Greed, pride, and an array of other human weaknesses can get in the way of a good exit. We speak to entrepreneurs about their triumphs and regrets in selling their businesses.
‘Entrepreneurs often believe that if they started a business and own it, they are skilled enough to sell it. That often isn’t the case.’
One CEO who has participated in three exits believes that selling a company requires skills and knowledge that will put most business owners ‘outside their comfort zone’.
Successful business owners have all got egos - its part of their make-up. But it’s also true that they don’t know what they don’t know. It’s not until the exit that this becomes clear.
Here, entrepreneurs who have earned their exit stripes offer a guide to making your exit a heavenly, as opposed to hellish, experience…
A know-it-all tendency is natural for people who have built winning businesses. The solution is to swallow your pride and ask for guidance.
‘Everyone was delighted with our exit,’ says our CEO. ‘But we could have got there faster, cleaner and in better shape from a valuation point of view if we’d had someone to help us.’
An experienced mentor would have pointed out that the contracts Barlow had with many of his government clients were, like many public sector contracts, non-transferable to an acquirer. Since nearly half of the business was with the public sector, it was a critical oversight. One client which developed a chip for USB devices was sold in an all-share deal worth several.
‘At an early stage, Copernicus identified the need for a chairman for the company who had already sold a business while acted Copernicus as advisors who could help maximize our value,’ says our client. ‘It’s what we classify as “grey hair”; someone who had been there and done it before.’
The company did however decline our tax advisory service.
To his chagrin, he ended up paying full tax on the shares he received in return for his company. ‘I’m still quite bitter about it,’ he states. ‘To anyone selling a business, I would say get good tax advice, and make sure that you pay for it.’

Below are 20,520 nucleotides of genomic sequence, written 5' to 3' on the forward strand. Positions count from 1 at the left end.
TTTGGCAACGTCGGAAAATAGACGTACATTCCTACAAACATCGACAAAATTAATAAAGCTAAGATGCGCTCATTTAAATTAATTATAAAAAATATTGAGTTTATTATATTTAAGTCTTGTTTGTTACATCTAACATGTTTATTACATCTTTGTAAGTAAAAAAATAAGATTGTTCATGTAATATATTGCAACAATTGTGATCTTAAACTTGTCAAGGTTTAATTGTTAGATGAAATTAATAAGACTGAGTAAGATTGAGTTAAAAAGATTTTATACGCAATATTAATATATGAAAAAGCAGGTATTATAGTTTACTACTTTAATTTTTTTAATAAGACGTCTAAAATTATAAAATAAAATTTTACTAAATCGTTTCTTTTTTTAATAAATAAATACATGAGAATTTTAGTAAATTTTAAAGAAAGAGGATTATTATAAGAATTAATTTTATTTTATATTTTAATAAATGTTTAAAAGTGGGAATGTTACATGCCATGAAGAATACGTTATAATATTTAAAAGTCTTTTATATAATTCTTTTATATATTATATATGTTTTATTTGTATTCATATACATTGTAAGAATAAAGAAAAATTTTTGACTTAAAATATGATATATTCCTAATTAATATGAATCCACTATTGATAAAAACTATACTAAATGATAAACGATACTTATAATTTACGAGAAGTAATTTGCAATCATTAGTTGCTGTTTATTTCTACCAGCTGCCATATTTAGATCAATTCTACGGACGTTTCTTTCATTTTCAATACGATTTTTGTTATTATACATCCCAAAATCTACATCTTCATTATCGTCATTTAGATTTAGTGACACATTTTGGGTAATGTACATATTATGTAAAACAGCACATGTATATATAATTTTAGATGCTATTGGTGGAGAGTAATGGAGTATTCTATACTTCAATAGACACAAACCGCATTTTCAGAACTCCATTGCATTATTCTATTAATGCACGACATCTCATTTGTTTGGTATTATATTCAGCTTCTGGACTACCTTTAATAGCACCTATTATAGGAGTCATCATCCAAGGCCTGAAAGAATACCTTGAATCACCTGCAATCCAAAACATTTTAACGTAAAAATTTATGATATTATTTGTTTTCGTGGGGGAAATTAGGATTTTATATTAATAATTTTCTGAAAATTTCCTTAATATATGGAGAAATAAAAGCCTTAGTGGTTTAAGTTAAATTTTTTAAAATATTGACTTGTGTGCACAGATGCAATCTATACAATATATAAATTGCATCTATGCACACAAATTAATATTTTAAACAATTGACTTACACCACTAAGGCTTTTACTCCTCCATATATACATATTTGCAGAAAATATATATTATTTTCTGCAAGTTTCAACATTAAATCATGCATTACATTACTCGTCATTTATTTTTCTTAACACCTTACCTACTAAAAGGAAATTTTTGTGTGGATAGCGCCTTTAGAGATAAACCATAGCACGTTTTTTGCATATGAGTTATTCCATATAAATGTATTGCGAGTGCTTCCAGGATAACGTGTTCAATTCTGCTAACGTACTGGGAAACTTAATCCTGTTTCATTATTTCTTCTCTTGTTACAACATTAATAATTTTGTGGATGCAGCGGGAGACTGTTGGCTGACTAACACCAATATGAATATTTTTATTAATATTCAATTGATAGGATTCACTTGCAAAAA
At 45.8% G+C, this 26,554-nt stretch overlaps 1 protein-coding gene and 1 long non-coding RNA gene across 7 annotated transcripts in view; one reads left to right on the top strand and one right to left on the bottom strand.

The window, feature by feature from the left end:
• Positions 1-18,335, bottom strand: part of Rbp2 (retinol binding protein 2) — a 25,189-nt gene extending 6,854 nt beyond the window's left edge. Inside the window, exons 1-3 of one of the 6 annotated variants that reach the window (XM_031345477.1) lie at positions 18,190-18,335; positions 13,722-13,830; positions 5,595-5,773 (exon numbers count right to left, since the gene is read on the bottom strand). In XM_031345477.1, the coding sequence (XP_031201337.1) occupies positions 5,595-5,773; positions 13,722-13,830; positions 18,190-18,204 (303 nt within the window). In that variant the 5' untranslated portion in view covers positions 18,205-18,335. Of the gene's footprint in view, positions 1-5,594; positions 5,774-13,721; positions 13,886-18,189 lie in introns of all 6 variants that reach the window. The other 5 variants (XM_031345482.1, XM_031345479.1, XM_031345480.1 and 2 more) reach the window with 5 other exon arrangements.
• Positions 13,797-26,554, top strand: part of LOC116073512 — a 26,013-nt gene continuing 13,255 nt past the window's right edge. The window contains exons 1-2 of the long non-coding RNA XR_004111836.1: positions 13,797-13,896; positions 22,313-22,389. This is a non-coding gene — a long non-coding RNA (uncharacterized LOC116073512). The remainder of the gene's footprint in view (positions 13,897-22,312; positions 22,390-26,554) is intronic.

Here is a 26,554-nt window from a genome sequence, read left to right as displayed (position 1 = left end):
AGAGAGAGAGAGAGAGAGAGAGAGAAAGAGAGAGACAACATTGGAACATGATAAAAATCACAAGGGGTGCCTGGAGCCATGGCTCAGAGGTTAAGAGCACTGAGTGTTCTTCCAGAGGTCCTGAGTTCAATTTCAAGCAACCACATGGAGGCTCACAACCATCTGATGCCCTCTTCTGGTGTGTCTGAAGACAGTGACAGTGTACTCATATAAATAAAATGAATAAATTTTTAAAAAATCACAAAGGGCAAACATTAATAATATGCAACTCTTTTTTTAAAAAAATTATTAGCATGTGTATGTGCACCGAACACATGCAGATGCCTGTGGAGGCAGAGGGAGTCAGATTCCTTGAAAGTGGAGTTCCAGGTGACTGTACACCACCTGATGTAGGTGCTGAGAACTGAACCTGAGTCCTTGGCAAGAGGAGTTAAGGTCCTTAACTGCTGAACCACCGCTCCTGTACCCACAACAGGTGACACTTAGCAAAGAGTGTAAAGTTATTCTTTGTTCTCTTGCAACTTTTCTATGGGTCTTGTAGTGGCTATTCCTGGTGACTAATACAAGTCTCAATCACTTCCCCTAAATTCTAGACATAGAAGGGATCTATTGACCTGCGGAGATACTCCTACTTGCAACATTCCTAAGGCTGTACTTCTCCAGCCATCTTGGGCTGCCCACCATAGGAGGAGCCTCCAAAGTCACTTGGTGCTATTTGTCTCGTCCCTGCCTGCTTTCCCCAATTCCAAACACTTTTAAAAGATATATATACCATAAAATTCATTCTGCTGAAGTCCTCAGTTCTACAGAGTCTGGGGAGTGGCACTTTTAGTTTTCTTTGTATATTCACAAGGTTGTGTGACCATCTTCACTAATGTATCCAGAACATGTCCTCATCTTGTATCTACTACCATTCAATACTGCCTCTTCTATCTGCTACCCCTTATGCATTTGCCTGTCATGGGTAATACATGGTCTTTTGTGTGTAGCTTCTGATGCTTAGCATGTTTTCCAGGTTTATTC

Most first-time business sellers underestimate the amount of time, effort and sheer hassle involved in a typical sale.
One MD describes his exit to us as ‘mind-blowingly onerous’. After eight months of negotiations, he and his acquirer traveled to Oxford with their respective legal teams to seal the deal.
‘I expected it to take a day. It took four days, and each one of them we were up until two or three in the morning. At some points we were on the point of saying, “Let’s just get a cab home and tell them where to go.”’ Unless you’re well prepared for it, this emotional and physical strain may cloud your judgment and affect the smooth running of the business at the most critical point.
Be warned ‘If you are selling, you have to understand that you are giving up the business entirely, and to see it as a commercial transaction. Personal feelings shouldn’t come into it.’
Wanting to get the best valuation for the company you have slaved over is understandable. But asking for too much can be a turn-off for prospective buyers, according one entrepreneur, who sold his own direct mail business recently.
‘Overvaluation is very, very common,’ he states. ‘If you’re a start-up and you pitch it too high (or too low, for that matter) potential investors will just walk away.’
On the flip side, there’s a danger of being seduced by what might be an illusory gain. The sale of a computer training business to AIM-listed Adval Group in an all-share deal is an example.
‘If you are selling purely for shares, your destiny has been handed to somebody else,’ he says. ‘Inevitably, there will be a lock-in period, so you can’t crystallize your gains for some time.
‘It doesn’t represent an exit – you have just exchanged one set of equity for another.’
Naturally, working out exactly where you are on the growth curve is easier said than done. And there are unforeseen events – like the dotcom crash or 9/11 – that can wipe millions off your company’s valuation through no fault of your own.
After one client had received several approaches to sell out, he took his co-founder and two other partners to a golf club to discuss whether to sell.
‘I wanted to keep the company, but after we’d debated it, the other three voted to sell. I was the majority shareholder so I could have overruled them, but I decided to accept their views.’